Space Blog | 15. July 2016 | posted by Christian Grimm

Half-time for MASCOT – half the journey is completed

Credit: DLR (CC-BY 3.0)
The MASCOT spare Flight Unit (FS) during further testing in Bremen

On 3 December 2014, the French-German MASCOT asteroid lander was launched with its carrier probe Hayabusa2 from Tanegashima, an island about 40 kilometres south of the Japanese mainland. With MASCOT halfway to its destination, we look back on all that has happened since the launch.

At the beginning of 2015, MASCOT's spare flight unit, the so-called Flight Spare (FS), was refurbished and made ready. On Earth, this identical 'twin' of the asteroid lander serves as a reference system for the flight unit, the Flight Model (FM). The spare unit underwent the same qualification tests as the flight model and can also be used for advanced unit tests that were no longer possible for the FM due to scheduling constraints. These additional tests mainly focused on getting the best possible performance out of the system and on precisely calibrating the parameters required for the landing in October 2018. To achieve this, the scientific instruments on MASCOT performed a series of measurements. read more

Space Blog | 05. November 2014 | posted by Christian Grimm | 1 Comment

One last look - farewell, MASCOT

Credit: DLR
Applying the final layers of protection prior to the launch

The last adjustments have been made and the final functionality tests have been completed. Following the successful installation of MASCOT into the Hayabusa-2 spacecraft in Sagamihara, the final preparations have taken place at the Tanegashima launch complex in Japan. The attachment of the solar sails – carefully folded up above MASCOT for the launch – offers the last opportunity to see MASCOT.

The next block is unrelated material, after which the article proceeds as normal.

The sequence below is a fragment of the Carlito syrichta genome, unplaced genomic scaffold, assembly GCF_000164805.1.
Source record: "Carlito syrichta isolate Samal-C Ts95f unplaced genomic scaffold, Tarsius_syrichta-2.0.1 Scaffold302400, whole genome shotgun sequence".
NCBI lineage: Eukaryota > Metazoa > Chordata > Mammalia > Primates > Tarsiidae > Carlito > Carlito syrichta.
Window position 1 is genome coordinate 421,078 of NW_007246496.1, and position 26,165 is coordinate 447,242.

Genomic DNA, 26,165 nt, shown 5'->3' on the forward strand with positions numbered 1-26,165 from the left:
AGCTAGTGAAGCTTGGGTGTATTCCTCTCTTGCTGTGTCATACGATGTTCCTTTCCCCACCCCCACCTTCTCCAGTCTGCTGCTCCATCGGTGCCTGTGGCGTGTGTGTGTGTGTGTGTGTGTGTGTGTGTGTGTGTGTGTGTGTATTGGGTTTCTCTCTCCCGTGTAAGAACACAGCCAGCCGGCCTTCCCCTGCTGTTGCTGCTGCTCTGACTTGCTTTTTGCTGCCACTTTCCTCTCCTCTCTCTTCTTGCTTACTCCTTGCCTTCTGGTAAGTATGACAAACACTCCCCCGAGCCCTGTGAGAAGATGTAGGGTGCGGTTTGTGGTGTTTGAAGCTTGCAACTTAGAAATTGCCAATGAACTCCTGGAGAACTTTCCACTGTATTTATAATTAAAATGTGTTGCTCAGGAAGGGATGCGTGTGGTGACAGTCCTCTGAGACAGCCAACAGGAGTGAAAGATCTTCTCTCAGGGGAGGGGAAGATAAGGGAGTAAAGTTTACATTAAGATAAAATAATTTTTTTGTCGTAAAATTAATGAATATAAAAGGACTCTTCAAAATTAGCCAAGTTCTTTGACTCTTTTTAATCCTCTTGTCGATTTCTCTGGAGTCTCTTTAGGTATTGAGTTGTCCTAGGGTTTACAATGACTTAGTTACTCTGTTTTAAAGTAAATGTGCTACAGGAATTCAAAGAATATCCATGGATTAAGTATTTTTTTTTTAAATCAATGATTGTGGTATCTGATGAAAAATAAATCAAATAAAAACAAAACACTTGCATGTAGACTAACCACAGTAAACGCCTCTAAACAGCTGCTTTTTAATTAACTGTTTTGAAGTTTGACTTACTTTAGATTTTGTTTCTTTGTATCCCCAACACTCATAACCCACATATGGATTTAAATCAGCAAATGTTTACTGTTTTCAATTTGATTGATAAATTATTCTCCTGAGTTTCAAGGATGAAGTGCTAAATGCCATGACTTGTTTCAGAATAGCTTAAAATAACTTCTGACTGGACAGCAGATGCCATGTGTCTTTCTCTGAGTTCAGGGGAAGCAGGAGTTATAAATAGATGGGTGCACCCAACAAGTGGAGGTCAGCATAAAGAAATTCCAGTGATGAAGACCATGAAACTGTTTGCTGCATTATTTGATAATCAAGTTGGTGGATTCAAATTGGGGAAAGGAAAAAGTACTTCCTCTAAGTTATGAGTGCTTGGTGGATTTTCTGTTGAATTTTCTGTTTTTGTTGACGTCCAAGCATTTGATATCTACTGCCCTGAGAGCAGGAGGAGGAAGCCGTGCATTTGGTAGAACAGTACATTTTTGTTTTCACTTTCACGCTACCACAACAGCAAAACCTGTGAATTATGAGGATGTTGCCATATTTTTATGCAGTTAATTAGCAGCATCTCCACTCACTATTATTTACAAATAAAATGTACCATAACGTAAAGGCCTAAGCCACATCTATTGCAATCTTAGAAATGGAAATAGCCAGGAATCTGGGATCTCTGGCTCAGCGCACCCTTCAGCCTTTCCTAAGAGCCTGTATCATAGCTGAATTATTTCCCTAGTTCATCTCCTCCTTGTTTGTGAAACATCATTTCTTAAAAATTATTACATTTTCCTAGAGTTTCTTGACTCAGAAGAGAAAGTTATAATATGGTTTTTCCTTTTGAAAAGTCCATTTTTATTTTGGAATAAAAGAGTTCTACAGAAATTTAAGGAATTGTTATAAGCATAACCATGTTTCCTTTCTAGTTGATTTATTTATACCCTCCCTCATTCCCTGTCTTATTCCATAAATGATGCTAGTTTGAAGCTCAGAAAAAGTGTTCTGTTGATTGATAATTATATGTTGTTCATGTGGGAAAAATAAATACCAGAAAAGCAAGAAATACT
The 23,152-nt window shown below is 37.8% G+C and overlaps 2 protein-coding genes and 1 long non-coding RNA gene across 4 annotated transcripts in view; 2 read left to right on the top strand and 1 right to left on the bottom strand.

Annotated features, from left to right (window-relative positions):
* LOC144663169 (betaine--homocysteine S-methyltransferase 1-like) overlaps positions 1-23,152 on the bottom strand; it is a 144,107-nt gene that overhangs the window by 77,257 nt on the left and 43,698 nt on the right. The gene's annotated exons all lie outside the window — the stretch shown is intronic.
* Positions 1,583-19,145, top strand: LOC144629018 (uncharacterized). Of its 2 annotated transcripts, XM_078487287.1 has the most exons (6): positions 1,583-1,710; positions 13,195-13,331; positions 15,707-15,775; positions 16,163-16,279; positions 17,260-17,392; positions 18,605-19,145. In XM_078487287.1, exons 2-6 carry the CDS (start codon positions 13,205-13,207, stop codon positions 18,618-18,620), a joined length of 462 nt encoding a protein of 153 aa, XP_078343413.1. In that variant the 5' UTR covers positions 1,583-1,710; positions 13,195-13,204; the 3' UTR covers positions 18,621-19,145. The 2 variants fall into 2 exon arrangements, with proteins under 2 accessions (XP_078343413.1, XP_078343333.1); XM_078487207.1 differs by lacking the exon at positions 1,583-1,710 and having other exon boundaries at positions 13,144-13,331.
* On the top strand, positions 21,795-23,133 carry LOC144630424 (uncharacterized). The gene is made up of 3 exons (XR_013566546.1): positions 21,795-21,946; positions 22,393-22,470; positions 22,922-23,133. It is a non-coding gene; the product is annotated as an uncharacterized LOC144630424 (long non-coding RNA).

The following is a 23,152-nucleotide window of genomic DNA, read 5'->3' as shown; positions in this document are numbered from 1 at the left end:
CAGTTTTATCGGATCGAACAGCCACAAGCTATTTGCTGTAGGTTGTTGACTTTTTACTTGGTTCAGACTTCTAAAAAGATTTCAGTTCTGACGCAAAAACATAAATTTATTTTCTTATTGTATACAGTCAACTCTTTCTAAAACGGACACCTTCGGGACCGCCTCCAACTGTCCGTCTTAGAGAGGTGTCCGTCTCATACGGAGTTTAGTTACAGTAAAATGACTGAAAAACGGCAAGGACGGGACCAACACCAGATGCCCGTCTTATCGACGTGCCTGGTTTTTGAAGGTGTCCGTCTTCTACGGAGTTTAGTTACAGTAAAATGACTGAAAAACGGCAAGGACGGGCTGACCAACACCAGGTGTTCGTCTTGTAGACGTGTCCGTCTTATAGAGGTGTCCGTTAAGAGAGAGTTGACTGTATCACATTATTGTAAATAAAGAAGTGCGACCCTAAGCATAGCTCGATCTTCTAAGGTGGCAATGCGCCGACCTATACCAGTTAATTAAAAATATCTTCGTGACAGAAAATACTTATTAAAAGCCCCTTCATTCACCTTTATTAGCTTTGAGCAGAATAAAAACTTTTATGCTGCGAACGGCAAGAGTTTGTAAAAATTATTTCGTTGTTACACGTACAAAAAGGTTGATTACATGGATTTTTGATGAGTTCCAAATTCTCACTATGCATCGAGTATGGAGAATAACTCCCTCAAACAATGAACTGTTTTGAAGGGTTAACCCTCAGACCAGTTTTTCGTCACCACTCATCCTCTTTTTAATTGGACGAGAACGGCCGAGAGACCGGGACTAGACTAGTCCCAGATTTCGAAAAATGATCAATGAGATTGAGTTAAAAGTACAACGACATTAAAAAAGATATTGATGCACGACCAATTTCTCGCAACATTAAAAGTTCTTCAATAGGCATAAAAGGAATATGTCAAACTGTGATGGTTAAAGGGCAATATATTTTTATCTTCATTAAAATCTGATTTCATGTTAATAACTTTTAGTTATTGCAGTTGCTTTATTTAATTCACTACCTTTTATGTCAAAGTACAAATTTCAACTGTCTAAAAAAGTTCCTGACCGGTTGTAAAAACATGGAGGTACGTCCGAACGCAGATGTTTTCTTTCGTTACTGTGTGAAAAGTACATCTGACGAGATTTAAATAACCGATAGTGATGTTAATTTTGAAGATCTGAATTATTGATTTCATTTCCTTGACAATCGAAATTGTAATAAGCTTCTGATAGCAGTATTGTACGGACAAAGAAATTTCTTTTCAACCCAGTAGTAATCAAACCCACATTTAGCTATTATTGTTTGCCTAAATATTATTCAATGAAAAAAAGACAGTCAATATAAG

Now, the development team must take a step back – it is a strange feeling. For two and a half years, we have been nurturing MASCOT, seeing it grow, teaching it plenty. But now it is time to let go, in the truest sense of the word, and send it on its difficult mission. Unfortunately, we cannot accompany it.

So how do you deal with the departure of an object that is not alive in a biological sense, yet contains the personalities of so many people who have guided it so dearly throughout its development? read more

Space Blog | 26. August 2013 | posted by Christian Grimm | 1 Comment

First test on Japanese soil


The MASCOT asteroid lander will be delivered to the Japanese space agency JAXA at the start of next year. It will be integrated into the Hayabusa-2 spacecraft and prepared for launch, scheduled for late 2014. There is still a long way to go, but there is little time! read more

Space Blog | 21. August 2013 | posted by Christian Grimm

MASCOT: A 'shoebox' with complex inner workings


The 'small’ asteroid lander MASCOT will set off for asteroid 1999 JU3 on board the Japanese Hayabusa-2 mission at the end of 2014. Although from the outside it seems to be the size of a shoebox, the lander’s stature is deceiving! Its sophisticated and highly developed payload, and its powerful communication and computing system make MASCOT a high-tech, albeit very compact, autonomous spacecraft, perfectly equipped to cope with the arduous and long mission it faces. read more